MADRID (Reuters) - Madrid’s regional government chief requested the army’s help on Monday in fighting the coronavirus surge in the Spanish capital where local authorities ordered a partial lockdown of some poorer districts, prompting protests.
At the height of the first wave of the pandemic in March-April, Spain deployed thousands of troops to help civilian authorities contain the outbreak.
A recent spike in infections, peaking at over 10,000 per day, took cumulative cases above 670,000 as of Monday, the highest in Western Europe, while the number of deaths from the COVID-19 respiratory disease in Spain stood at 30,663.
“We need help from the army for disinfection...and to strengthen local police and law enforcement,” Isabel Diaz Ayuso told a news briefing after meeting Prime Minister Pedro Sanchez in an attempt to reduce contagion in Spain’s worst-hit region.
She also requested that makeshift hospitals be set up again, about three months after they were decommissioned when Spain emerged from its strict lockdown having reduced contagion rates.
Sanchez said the central and regional governments would determine the size of the military and police reinforcements at a meeting later on Monday, the first of a series of meetings on tackling the situation in the capital region.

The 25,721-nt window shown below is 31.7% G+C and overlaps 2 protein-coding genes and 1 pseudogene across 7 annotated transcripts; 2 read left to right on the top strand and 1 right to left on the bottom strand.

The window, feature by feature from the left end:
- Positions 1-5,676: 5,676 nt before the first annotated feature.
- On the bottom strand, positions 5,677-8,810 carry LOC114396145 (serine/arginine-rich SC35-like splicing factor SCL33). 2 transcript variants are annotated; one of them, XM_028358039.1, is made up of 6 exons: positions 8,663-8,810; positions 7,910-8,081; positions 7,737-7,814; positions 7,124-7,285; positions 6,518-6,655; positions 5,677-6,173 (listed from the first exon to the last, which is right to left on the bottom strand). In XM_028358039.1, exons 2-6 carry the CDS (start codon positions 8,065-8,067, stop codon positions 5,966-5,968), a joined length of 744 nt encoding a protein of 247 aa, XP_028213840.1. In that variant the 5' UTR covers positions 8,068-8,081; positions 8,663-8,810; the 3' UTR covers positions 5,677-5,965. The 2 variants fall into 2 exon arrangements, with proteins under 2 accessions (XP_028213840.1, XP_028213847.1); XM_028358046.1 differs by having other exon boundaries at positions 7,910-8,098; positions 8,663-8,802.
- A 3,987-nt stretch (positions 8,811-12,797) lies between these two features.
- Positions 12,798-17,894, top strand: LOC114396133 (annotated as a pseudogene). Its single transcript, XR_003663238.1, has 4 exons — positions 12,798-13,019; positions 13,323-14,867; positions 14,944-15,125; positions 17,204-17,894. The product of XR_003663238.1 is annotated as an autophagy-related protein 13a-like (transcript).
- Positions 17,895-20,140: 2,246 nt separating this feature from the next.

Meanwhile, residents in the southern district of Vallecas, one of the areas where a partial lockdown took effect on Monday, were upset but resigned to the curbs as police stopped cars getting in and out of the neighbourhood.
Ayuso’s government had ordered mobility restrictions in areas where a total of 850,000 people live, sparking discrimination complaints and protests.
Madrid authorities said they had chosen those areas because COVID-19 transmission levels there exceeded 1,000 per 100,000 people.
But some residents complained that the measures, which allow people to go to work or school, failed to address the problem of an overcrowded transport system where the virus could spread fast.
“It is horrendous and bad, because it is discrimination. They should regulate the metro, (where) we are packed like sardines,” Marina, a Vallecas housewife, told Reuters.
Local businesses were starting to feel the pinch. “We had no business this morning, it is empty,” said John Michael Montana Sanchez, who manages three restaurants on the same street in Vallecas. “I have 16 employees and I will start giving them holidays as I don’t know what will happen next.”
Reporting by Inti Landauro, Jose Elías Rodríguez, Emma Pinedo, Miguel Gutierrez and Guillermo Martinez; Editing by Andrei Khalip, Tomasz Janowski and Mark Heinrich
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